Research, Training, Policy & Global Development, Maternal, Child and Reproductive Health

Safe Mothers & Newborns Workshop Brings Together International Experts Seeking to Accelerate the Reduction of Maternal and Neonatal Mortality

Most of the estimated 300,000 maternal deaths in 2015 were due to preventable causes and could have been avoided

12.07.2016

Maternal mortality is still one of the biggest problems associated with global health inequity. A woman who lives in a low-income or middle-income country is 33 times more likely than a woman living in a high-income country to die from complications associated with pregnancy, childbirth or the postpartum period. Moreover, the vast majority of the estimated 300,000 maternal deaths that occurred in 2015 were due to preventable causes and affected women who belong to the most disadvantaged groups living in developing countries. In addition, there are an estimated 2.6 million stillbirths (foetal deaths) every year. The probability that a child will die in the first five years of life has been halved in the last twenty years. Despite this significant improvement, 6 million children under five died in 2015, almost half of them during the neonatal period (the first 28 days of life, when infants are most vulnerable).

The second edition of the Safe Mothers & Newborns workshop is taking place from 10 to 15 July in Boston, USA. This event brings together more than 60 international experts and leaders in the field of maternal, child and reproductive health from countries that still have a high burden of maternal and neonatal mortality. The aim is to provide a forum to help participants to improve their knowledge and skills in this key area.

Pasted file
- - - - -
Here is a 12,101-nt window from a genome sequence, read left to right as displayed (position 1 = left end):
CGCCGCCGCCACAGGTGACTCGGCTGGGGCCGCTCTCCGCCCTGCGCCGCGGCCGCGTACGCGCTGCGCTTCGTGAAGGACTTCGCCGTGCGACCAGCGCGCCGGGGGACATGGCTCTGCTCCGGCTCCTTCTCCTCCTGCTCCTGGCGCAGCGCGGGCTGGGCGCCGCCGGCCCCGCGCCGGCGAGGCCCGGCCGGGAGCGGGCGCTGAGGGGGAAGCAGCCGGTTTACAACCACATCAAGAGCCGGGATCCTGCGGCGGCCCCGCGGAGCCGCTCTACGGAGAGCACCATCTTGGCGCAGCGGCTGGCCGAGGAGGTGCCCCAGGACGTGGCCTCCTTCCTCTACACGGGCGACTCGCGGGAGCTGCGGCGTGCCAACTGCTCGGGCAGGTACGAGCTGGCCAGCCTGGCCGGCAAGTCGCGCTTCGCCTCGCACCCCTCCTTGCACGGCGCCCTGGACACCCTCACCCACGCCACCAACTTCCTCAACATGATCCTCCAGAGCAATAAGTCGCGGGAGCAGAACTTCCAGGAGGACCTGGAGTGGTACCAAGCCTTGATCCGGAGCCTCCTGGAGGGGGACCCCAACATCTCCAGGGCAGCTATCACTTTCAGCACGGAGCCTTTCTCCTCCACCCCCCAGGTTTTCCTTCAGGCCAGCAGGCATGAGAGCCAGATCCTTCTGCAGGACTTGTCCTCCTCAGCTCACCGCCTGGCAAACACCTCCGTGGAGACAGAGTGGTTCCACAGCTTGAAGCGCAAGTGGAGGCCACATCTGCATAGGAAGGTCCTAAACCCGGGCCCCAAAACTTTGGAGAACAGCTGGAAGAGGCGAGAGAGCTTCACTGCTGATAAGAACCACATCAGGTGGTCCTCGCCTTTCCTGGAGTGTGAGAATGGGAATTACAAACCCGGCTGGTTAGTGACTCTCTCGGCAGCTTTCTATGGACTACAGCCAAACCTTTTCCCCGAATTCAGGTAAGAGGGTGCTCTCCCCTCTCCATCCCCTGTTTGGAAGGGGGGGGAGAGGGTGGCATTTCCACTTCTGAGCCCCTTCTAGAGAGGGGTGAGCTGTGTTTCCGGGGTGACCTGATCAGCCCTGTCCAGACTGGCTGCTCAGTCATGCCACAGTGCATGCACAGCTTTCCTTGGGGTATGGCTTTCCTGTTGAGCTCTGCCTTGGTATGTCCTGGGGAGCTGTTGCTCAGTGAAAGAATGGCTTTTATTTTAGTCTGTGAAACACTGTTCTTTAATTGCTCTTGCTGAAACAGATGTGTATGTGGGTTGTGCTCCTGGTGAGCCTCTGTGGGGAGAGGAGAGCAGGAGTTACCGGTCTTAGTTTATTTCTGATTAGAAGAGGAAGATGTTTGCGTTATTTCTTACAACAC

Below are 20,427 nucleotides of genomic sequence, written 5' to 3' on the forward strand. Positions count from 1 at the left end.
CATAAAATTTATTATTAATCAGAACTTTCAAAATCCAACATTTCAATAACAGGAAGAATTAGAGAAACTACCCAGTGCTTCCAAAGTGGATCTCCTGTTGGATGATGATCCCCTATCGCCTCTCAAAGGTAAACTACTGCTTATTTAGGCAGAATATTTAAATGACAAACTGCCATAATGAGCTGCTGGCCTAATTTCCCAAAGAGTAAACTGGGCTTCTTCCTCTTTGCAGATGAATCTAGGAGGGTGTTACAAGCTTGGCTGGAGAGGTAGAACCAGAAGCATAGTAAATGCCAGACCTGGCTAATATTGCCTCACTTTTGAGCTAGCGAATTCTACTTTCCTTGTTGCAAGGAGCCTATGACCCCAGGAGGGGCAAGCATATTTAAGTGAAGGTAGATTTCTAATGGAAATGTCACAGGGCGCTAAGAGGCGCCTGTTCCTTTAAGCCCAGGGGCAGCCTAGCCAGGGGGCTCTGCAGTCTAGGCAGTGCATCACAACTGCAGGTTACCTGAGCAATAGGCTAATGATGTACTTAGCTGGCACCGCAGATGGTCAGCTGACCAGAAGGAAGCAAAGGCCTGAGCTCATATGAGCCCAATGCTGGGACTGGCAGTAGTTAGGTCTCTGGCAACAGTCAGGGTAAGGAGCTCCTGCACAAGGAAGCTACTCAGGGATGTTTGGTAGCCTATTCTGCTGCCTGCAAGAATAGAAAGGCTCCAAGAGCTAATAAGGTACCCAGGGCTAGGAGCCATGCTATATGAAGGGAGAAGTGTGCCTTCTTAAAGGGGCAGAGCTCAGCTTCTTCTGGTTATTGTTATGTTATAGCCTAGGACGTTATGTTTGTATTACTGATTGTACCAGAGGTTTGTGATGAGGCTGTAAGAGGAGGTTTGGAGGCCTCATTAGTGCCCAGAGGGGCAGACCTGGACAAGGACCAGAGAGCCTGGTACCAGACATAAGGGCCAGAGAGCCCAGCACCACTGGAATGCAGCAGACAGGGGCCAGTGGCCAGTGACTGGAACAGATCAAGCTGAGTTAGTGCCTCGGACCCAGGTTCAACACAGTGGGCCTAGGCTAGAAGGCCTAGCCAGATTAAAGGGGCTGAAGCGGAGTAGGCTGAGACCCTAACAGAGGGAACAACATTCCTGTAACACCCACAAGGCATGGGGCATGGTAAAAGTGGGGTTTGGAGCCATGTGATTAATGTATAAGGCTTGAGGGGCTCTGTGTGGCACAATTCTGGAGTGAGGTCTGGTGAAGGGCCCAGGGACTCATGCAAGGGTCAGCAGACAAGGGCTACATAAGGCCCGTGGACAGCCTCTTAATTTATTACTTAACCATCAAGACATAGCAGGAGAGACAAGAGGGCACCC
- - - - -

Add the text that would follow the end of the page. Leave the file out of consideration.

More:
To meet the ambitious new targets relating to women’s and children’s health set by the Sustainable Development Goals, efforts in this field must be prioritised and intensified. Reaching the new goals will require, among other factors, great capacity and strong leadership at the local level, particularly in regions where the least progress has been made to date.

Building on an earlier academic collaboration, ISGlobal, the Maternal Health Task Force of the Harvard School of Public Health, and the Aga Khan University have established an academic partnership with the aim of accelerating the reduction of maternal and neonatal mortality.

Participants who attend the week-long workshop will improve their knowledge on several topics:

  • The main determinants and global trends in maternal and neonatal mortality
  • Evidence-based interventions for improving maternal and newborn health and survival
  • Metrics for monitoring and evaluating progress, and indicators for assessing the quality and coverage of maternal and newborn health interventions
  • Effective leadership and programme-management strategies for scaling-up successful interventions and reducing maternal and neonatal mortality

The Bill & Melinda Gates Foundation is the main funder of this project. The first edition of Safe Mothers & Newborns was held last year in Barcelona and the next one, to be organised by the Aga Khan University, will take place in Nairobi, Kenya in June 2017.

More information

www.safemothersandnewborns.org